A large ring of mountains surrounds the core of the Lamb Brook area and completely insulates bears, other deepwoods wildlife species, and backcountry hikers from the sights and sounds of highways, houses and other developments. When in this basin, one experiences a sense of wildness and solitude that is exceedingly rare in southern New England, and essentially non-existent on private land.

Lamb Brook was not originally considered a Forest Service inventoried roadless area because: (1) When it was originally studied in 1980, the area contained less than the 5,000 acres-the minimum size for inclusion in the agency's official inventory. Since then, additional land has been acquired bringing the area up to its current size; and (2) The Forest Service's sliding-scale definition of roads treated Lamb Brook's old, overgrown roadways as functioning "roads" when dismissing it as a roadless area, but treated them as "trails" when side-stepping a court-ordered injunction against road improvements in the area.


Jefferson National Forest

Pending Forest Service projects in Virginia's roadless areas include:

Timber Sale and .7 mile of road in Mottesheard Roadless AreaTimber Sale in North Mountain Roadless AreaTimber Sale in the Dolly Ann Roadless Area with 1.6 miles of road reconstruction.

These are "pending" proposals in Virginia roadless areas that are covered by the road-building moratorium. These projects should be on hold until the end of the moratorium. Forest Service officials in Virginia, however, have stated that, for at least one of these projects, it is going forward with proposed activities outside roadless areas while the moratorium is in effect and will complete action within the roadless areas once the moratorium is lifted.


Colville National Forest

Eagle Rock Timber Sale
Approximately 1,000 acres of roadless area in Colville National Forest will be affected by the Eagle Rock Timber Sale. There are plans to log 6.5 million board feet and construct four miles of new road. The 13 Mile Basin non-roaded area contains the 13 mile hiking trail and connects with the Kettle Crest National Recreation Trail. This is an area that is receiving 25% more visitor use every year.

Fritz Demo 1 Project
The Fritz Demo 1 in Colville National Forest is part of the Crop Research Program, which has $500,000 to study the impacts of logging on water quality and soils. This "experiment" will log in 186 acres at the edge of the Bald Snow Roadless Area and build a short section of road.

This study was intended to examine the impacts of logging small-diameter lodgepole pine forests. The Forest Service has identified suitable stands at low elevation which are not in roadless areas. The stands to be logged, however, are in a high-elevation roadless area within sight of the Kettle Crest National Recreation Trail. This area is home to wildlife, such as lynx and gray wolf. Also, the project has built .4 mile of new road, at a cost of approximately $40,000.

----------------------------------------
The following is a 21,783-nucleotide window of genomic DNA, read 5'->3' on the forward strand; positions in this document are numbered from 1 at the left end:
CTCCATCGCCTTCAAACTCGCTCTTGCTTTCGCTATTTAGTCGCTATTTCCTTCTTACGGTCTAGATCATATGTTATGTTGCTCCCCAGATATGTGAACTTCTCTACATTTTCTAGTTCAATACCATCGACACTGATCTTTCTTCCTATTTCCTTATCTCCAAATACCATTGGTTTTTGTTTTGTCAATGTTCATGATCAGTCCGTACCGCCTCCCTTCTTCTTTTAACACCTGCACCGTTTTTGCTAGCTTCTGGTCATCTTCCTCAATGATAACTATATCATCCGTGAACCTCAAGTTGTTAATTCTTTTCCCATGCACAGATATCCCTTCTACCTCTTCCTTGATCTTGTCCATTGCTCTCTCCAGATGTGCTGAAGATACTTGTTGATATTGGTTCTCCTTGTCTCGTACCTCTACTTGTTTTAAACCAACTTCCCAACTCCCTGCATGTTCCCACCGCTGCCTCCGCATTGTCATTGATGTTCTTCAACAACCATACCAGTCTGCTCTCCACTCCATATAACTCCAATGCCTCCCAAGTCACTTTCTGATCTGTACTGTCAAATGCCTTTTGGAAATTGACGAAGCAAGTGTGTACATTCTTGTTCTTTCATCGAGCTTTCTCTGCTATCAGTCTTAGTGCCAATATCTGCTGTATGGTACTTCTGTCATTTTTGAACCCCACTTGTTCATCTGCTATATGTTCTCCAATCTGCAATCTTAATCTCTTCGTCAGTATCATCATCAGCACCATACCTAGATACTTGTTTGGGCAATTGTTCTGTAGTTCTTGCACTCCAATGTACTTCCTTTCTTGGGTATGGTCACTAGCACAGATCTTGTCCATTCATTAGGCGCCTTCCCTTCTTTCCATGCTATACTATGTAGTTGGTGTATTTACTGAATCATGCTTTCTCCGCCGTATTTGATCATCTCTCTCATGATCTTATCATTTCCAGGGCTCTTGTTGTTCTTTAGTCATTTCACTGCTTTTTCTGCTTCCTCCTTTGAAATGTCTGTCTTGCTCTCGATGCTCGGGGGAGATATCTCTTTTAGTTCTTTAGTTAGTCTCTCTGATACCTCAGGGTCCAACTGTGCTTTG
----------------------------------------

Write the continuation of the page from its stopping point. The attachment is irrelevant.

Vulcan Mountain Timber Sale
The Vulcan Mountain Timber Sale in the Colville National Forest provides for helicopter logging in 358 acres of roadless area in northern Ferry County, Washington. Some of the area in the sale is prime old growth. The Forest Service is not going to log anything over 21 inches in diameter but they will leave stumps, thus destroying the roadless character.


Bridger Teton National Forest

Oil and Gas Leasing
Forest Service officials are currently analyzing 340,000 acres of the Bridger Teton National Forest for oil and gas leasing. Of that, 277,340 acres are roadless and will remain that way during the moratorium. But as soon as the moratorium is lifted, exploration will continue, according to the Supervisor of the Bridger Teton National Forest. In fact, in spite of the moratorium, the Forest Service is currently completing an environmental impact statement for leasing within the roadless areas.

Medicine Bow National Forest

Cold Springs Timber Sale
The Medicine Bow National Forest is proposing the Cold Springs Timber Sale that would involve significant clearcutting in the Buffalo Peak and Deer Creek Roadless Areas, which are roughly 35 miles southeast of Casper. The area is southwest of the town of Douglas, Wyoming in the Laramie Mountains. According to the Forest Service Draft Environmental Impact Statement, "the proposed roads and/or timber harvest... would decrease the size of the Buffalo Peak and/or Deer Creek Roadless Areas."

The Cold Springs Timber Sale will log 5.4 million board feet within roadless areas and construct or reconstruct 37 miles of roads outside of the roadless area. The area to be cut is 2,317 acres (712 acres clearcut) and the area to be cut within the roadless area is 1,056 acres. In order to comply with the moratorium, the Forest Service will use access roads outside of the roadless area in order to clearcut large chunks inside of the roadless area.

The Forest Service proposed this sale despite the fact that the Medicine Bow National Forest Plan Environmental Impact Statement showed these roadless areas, scoring high public benefits, were more valuable to preserve as wildlands than to manage for timber. Virtually the entire timber sale would take place on soils at risk for erosion. Several of the alternatives being considered would attempt to circumvent the road-building moratorium by entering the roadless area using a "travelway" made by downing trees to drive upon.

Tie Camp Timber Sale
Located in the already heavily-cut Wyoming-Colorado border area, the Tie Camp Timber Sale would log one of the last remaining forested links between the Medicine Bow (WY) and Routt (CO) National Forests. The recently-revised plan will reduce the volume of the timber sale from over 8 million board feet to less than 5 million. 147 acres will be clearcut. While many cutting units within the inventoried Coon Creek roadless boundary recently were dropped because of the road-construction moratorium, cutting will still take place in the inventoried as well as non-inventoried roadless areas. The Tie Camp Timber Sale will also involve the construction of six miles of new roads. Only 7% of the Medicine Bow National Forest is protected as Wilderness.